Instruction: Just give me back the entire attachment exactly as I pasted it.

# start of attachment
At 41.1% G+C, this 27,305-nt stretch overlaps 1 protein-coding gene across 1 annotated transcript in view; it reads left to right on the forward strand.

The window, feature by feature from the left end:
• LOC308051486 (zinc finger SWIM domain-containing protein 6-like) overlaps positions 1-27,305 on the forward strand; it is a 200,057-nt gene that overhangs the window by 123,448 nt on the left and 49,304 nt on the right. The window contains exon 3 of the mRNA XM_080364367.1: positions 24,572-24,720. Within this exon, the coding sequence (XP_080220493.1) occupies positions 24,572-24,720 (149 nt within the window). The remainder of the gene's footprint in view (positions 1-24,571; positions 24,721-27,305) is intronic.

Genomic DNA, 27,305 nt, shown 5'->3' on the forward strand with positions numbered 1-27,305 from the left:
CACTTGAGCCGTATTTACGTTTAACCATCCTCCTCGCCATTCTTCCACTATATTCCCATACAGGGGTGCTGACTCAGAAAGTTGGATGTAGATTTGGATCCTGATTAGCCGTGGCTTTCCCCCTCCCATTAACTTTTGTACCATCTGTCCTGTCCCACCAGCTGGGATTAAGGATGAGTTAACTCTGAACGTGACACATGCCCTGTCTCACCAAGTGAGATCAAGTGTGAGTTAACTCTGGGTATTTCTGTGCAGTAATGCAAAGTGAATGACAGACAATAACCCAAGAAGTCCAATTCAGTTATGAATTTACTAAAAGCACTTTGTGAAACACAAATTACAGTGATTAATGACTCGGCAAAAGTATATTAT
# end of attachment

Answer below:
At 41.1% G+C, this 27,305-nt stretch overlaps 1 protein-coding gene across 1 annotated transcript in view; it reads left to right on the forward strand.

The window, feature by feature from the left end:
• LOC308051486 (zinc finger SWIM domain-containing protein 6-like) overlaps positions 1-27,305 on the forward strand; it is a 200,057-nt gene that overhangs the window by 123,448 nt on the left and 49,304 nt on the right. The window contains exon 3 of the mRNA XM_080364367.1: positions 24,572-24,720. Within this exon, the coding sequence (XP_080220493.1) occupies positions 24,572-24,720 (149 nt within the window). The remainder of the gene's footprint in view (positions 1-24,571; positions 24,721-27,305) is intronic.

Genomic DNA, 27,305 nt, shown 5'->3' on the forward strand with positions numbered 1-27,305 from the left:
CACTTGAGCCGTATTTACGTTTAACCATCCTCCTCGCCATTCTTCCACTATATTCCCATACAGGGGTGCTGACTCAGAAAGTTGGATGTAGATTTGGATCCTGATTAGCCGTGGCTTTCCCCCTCCCATTAACTTTTGTACCATCTGTCCTGTCCCACCAGCTGGGATTAAGGATGAGTTAACTCTGAACGTGACACATGCCCTGTCTCACCAAGTGAGATCAAGTGTGAGTTAACTCTGGGTATTTCTGTGCAGTAATGCAAAGTGAATGACAGACAATAACCCAAGAAGTCCAATTCAGTTATGAATTTACTAAAAGCACTTTGTGAAACACAAATTACAGTGATTAATGACTCGGCAAAAGTATATTAT